A durable shower pan is of utmost importance. If it fails, water can do serious damage to your house and repairs can be very expensive.
The first thing to do is find out what local building code requires-your options may be limited to the ones you mention. Various techniques and materials are accepted in different parts of the country, including PVC or CPE (chlorinated polyethylene) sheeting, copper and lead pans, and "hot mopping" with molten tar.
As you may have guessed, all of these methods pose environmental concerns. I welcome others' comments, but at this time I don't know of reliable alternative materials commonly in use.
It may be best to use one of the less sustainable but proven options, like PVC sheeting, while focusing on the finish as a location for incorporating sustainable materials. If you use an unproven alternative and the shower leaks, you will have to tear everything out and start over, generating waste and defeating your original goal of keeping the project green.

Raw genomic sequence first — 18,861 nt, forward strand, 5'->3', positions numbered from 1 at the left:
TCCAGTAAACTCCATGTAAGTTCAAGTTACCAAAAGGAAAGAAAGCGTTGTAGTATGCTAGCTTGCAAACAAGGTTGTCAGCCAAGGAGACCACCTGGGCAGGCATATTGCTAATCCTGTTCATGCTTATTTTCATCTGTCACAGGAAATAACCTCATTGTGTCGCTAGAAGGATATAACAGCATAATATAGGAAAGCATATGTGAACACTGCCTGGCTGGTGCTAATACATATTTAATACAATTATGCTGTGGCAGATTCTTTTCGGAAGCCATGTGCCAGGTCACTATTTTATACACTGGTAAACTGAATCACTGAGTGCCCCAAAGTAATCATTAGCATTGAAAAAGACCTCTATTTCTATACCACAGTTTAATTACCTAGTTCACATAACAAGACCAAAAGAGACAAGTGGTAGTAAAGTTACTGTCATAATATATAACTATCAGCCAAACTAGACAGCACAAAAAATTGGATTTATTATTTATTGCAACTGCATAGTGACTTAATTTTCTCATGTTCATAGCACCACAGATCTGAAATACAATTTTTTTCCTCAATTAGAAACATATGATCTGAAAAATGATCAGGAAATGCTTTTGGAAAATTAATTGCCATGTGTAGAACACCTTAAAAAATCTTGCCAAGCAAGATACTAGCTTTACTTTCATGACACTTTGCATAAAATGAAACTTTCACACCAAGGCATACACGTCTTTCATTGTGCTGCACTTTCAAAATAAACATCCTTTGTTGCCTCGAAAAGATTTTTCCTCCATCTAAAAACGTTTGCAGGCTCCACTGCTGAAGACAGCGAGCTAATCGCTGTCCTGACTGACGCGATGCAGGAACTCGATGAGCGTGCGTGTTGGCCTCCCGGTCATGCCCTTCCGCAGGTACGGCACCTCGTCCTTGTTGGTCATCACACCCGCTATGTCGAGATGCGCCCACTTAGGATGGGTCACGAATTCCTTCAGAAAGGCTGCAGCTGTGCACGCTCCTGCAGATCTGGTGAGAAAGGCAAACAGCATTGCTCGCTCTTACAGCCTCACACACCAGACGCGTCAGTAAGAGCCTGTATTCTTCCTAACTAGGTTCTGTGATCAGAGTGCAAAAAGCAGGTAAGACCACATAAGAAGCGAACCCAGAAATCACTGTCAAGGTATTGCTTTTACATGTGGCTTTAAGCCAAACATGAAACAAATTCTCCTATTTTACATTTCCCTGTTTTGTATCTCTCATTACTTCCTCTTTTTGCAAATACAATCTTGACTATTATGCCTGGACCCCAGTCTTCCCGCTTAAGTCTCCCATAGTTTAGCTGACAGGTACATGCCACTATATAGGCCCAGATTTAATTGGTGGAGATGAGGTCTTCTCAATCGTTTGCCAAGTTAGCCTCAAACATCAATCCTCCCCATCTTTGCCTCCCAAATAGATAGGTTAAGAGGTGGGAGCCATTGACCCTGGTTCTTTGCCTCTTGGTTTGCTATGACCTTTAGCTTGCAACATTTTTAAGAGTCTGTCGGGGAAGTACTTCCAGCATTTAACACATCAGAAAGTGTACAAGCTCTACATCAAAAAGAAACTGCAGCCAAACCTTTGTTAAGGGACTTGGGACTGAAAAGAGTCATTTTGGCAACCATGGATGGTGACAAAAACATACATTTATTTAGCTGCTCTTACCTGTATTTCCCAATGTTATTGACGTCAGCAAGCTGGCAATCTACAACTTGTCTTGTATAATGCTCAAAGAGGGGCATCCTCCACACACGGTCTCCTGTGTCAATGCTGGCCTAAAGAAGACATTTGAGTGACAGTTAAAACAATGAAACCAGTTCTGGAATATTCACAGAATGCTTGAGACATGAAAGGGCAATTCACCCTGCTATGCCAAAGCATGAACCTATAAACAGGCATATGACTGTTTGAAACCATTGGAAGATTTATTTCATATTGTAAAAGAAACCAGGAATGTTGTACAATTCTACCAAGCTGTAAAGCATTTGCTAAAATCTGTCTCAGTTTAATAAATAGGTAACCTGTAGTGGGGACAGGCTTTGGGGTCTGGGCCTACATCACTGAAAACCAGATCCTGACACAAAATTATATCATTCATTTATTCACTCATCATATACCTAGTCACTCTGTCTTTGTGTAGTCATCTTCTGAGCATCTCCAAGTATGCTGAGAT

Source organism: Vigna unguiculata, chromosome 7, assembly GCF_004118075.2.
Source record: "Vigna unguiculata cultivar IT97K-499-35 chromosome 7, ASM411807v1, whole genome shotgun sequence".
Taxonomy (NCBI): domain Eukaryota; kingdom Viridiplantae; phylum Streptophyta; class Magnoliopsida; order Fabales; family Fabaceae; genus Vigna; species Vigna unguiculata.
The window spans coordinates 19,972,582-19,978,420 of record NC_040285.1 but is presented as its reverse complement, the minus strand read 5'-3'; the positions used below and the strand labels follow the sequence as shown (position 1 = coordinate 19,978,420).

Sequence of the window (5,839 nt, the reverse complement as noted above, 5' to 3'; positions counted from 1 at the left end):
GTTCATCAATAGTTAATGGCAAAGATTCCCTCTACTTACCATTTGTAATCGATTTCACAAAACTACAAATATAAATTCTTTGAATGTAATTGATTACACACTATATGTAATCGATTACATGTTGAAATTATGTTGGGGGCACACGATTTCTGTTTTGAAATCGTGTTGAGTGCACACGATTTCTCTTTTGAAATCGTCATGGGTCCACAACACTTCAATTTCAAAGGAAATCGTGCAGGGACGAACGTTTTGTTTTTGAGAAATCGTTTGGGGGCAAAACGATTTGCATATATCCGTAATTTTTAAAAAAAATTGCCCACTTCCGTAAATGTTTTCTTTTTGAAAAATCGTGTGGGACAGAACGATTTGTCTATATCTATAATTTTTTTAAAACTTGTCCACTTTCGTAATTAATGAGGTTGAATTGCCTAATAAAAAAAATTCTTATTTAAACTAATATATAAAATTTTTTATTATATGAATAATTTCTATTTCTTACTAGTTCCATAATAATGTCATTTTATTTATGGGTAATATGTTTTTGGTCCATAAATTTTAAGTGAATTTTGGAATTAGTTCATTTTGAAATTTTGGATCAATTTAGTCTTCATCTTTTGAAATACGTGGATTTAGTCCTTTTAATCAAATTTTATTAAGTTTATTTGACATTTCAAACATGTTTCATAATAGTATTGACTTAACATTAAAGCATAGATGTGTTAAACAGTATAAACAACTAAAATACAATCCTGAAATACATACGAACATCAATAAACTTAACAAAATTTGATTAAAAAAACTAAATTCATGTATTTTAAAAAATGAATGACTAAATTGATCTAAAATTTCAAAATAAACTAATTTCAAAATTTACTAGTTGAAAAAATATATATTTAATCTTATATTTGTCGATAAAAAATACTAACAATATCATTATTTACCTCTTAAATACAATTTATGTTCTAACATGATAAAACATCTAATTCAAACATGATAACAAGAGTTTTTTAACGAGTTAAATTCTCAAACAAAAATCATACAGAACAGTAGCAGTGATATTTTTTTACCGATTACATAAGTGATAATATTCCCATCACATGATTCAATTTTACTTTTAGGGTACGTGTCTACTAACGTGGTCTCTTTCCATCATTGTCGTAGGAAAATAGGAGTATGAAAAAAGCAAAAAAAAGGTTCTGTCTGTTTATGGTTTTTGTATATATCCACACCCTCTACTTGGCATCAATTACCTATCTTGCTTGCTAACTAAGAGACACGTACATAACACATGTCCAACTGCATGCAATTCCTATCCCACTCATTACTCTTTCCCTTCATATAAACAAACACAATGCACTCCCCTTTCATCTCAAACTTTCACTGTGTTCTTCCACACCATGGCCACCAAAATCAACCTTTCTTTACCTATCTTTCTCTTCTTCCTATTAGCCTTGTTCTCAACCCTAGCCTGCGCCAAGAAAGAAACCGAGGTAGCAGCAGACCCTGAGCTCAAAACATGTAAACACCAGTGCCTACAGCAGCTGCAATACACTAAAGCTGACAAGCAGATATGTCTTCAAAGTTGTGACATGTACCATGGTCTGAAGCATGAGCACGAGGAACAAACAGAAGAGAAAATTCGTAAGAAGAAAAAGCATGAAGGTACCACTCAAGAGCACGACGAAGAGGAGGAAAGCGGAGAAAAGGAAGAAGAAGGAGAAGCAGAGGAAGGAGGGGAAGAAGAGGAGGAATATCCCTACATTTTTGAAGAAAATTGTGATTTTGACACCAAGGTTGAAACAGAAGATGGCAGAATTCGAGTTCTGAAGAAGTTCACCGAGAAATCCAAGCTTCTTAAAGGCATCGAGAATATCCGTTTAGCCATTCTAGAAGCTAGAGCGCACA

Recycled glass tile and reclaimed stone are excellent green finishing options. Because these materials are heavy and require more energy for transport, it's best to find a local source. GreenHomeGuide's stone and tile product directory includes many choices, and the Green Stone & Tile Know How articles provide product comparisons and other helpful information.
Select adhesives and sealants that are not only appropriate for the intended purpose but also contain minimal VOCs or other toxic materials. To stay green, use a tile adhesive like AFM Safecoat's 3-in-1 Adhesive, W.F. Taylor's Envirotec Adhesive, or CHAPCO's Safe-Set Adhesives.
For more information:
John Bridge Ceramic Tile Forum is a great resource for many types of tiling projects.
For more information about recycled content ceramic tile, read this guide to recycled content ceramic tile from Build It Green.